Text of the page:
No name has been more closely associated with the Teamsters Union than Hoffa. But the 80-year-old son of the infamous “Jimmy” Hoffa declined to run for re-election after losing support among U.S. members in 2016, although he narrowly won with Canadian voters. James Hoffa may have opted out on paper, but Teamster Union reformers effectively made his situation untenable.
Sean O’Brien, widely considered a reformer and rival of the Hoffa brand, won in a 115,573 to 57,983 landslide over Steve Vairma. The Teamsters General President-elect reportedly served as the head of Local 25 since 2005. His 5-year term begins in March 2022 as James Hoffa steps aside. But what is particularly telling of the shift in union power is that Hoffa endorsed Vairma as his successor. The rank-and-file overwhelmingly rejected a path that kept members on the same trajectory.
The Teamsters Union represents more than 1.4 million truckers, warehouse workers, and others across the U.S. and Canada. The largest union shop is currently UPS, with thousands of men and women employed by the outfit. In 2018, Hoffa fell short of expectations when negotiating a 5-year labor deal for UPS workers. Upwards of 54 percent of members refused to ratify the agreement. Hoffa snubbed the majority by employing a union rule that requires two-thirds of eligible Teamsters to participate in the UPS vote.
“We’re going to make UPS an example. Striking is a last resort, but if a company is not negotiating in good faith, we’re going to get what our members deserve,” O’Brien reportedly said. “Our members are thirsty for change in leadership, and they’re disappointed in the last contract. Everyone wants to get what was coming to them.”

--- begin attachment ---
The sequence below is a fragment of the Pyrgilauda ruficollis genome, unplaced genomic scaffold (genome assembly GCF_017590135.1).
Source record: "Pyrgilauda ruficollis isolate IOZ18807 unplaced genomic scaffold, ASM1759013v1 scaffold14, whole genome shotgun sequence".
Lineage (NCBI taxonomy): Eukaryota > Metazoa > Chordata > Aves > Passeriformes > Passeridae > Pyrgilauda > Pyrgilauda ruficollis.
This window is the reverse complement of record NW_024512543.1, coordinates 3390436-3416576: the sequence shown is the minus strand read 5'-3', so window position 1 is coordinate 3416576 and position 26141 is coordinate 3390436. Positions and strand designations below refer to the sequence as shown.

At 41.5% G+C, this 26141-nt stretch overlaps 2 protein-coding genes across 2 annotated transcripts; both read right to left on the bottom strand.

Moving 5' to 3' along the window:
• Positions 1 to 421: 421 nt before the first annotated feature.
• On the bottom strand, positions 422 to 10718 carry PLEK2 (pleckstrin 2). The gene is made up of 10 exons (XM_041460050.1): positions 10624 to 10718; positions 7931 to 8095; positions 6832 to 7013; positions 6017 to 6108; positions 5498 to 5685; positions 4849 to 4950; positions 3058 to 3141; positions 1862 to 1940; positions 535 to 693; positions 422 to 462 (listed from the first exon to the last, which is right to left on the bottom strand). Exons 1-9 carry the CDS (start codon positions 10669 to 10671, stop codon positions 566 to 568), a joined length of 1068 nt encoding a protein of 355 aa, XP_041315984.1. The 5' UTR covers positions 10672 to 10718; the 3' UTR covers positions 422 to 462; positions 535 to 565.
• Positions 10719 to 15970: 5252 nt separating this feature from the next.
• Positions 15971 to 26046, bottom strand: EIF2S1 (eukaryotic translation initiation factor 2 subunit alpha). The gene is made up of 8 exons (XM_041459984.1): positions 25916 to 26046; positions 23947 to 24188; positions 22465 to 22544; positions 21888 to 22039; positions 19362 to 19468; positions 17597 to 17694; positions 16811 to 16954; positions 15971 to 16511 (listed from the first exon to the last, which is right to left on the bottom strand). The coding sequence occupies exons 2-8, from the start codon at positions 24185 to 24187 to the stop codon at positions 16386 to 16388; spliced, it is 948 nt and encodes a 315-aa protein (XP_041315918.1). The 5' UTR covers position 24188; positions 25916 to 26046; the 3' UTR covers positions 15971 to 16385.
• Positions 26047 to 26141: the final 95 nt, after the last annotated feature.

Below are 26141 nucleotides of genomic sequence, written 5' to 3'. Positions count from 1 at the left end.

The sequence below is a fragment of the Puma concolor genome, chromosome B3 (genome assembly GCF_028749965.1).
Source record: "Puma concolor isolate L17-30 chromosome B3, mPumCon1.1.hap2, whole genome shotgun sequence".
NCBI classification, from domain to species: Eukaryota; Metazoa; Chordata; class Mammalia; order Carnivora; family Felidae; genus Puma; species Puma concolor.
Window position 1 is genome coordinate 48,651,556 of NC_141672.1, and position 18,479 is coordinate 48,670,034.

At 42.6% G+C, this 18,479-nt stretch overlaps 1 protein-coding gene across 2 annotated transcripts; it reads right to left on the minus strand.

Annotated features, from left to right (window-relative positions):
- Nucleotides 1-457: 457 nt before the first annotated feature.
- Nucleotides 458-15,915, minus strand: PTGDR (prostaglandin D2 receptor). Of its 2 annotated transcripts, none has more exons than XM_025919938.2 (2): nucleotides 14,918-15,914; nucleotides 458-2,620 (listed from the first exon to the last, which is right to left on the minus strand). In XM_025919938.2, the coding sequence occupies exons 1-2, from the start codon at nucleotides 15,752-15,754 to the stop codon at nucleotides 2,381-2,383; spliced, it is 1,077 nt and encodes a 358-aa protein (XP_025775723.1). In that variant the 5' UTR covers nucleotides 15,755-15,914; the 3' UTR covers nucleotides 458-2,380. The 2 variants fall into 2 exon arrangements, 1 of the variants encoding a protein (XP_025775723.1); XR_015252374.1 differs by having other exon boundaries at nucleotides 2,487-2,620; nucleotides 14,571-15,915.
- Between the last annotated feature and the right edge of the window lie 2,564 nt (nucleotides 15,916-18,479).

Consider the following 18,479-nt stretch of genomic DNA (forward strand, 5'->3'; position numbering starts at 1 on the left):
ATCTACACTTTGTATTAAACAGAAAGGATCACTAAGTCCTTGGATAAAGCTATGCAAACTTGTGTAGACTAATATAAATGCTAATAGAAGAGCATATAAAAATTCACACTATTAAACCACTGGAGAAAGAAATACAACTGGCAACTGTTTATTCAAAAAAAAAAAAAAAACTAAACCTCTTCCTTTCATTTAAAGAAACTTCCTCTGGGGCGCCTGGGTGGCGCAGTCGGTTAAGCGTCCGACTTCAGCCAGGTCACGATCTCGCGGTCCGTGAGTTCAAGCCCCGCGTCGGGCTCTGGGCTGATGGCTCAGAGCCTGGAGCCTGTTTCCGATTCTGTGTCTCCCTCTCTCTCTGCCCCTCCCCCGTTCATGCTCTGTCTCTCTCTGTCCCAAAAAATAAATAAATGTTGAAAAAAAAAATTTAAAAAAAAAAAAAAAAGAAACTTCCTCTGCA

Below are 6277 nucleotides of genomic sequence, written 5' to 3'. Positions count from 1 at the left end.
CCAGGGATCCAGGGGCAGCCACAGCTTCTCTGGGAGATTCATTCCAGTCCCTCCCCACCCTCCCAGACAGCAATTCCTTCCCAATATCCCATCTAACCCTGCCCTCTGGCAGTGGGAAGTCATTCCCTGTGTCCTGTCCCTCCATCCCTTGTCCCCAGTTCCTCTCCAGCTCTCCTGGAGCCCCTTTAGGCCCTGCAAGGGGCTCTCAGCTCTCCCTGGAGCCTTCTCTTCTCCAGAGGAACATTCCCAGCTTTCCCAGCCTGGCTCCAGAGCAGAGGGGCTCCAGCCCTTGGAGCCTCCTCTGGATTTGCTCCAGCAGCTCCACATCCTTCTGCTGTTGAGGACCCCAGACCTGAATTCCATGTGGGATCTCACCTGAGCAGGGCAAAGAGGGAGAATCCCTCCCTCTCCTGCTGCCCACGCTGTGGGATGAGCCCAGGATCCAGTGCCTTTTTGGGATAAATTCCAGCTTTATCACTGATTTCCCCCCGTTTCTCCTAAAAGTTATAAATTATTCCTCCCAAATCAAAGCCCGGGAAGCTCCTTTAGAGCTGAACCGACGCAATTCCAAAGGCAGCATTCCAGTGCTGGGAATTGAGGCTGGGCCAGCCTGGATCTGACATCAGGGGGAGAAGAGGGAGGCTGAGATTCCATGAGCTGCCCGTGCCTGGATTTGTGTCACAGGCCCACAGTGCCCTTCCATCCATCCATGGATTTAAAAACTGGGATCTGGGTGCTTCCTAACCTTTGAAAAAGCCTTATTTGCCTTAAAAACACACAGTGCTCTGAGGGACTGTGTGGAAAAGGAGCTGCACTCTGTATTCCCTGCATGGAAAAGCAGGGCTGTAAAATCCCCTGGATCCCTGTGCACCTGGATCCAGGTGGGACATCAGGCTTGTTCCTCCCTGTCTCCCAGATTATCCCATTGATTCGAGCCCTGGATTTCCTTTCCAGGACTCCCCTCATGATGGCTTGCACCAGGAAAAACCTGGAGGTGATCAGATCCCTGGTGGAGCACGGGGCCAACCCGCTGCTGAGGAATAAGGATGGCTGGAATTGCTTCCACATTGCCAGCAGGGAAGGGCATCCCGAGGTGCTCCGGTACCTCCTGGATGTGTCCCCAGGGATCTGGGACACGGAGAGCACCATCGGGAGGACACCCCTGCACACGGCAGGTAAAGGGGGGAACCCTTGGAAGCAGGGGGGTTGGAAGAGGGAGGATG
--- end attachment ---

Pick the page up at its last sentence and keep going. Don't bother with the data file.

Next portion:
That level of disfavor may have led to Hoffa’s decision to forgo another campaign. O’Brien plans to take proactive measures to grow membership by unionizing Amazon.
“Amazon is going to be our most formidable opponent, not just in the parcel delivery business, but in every portion of transportation, planes, trains, and automobiles,” O’Brien reportedly said. “Luckily we’ve got a secretary of labor who comes out of Boston who we know very well, who I’ve been in dialogue with.”
A recent Gallup poll indicates that labor unions are currently enjoying their highest approval levels since the late 1960s. Public support bodes well for the incoming Teamsters boss.
“Between 1936 and 1967, approval averaged 68 percent and included record-high 75 percent approval ratings in 1953 and 1957. Then, from 1972 through 2016, support eased, with few readings over 60 percent,” according to the Gallup poll findings. “This included the 48 percent all-time low recorded in 2009, the only time approval was below the majority level. Since 2016, approval has steadily increased and is now 20 percentage points above the historical low.”
Bringing a reformer headwind backed by positive public sentiment, O’Brien may be positioned to secure the first union shop at Amazon. To date, no union in America has succeeded.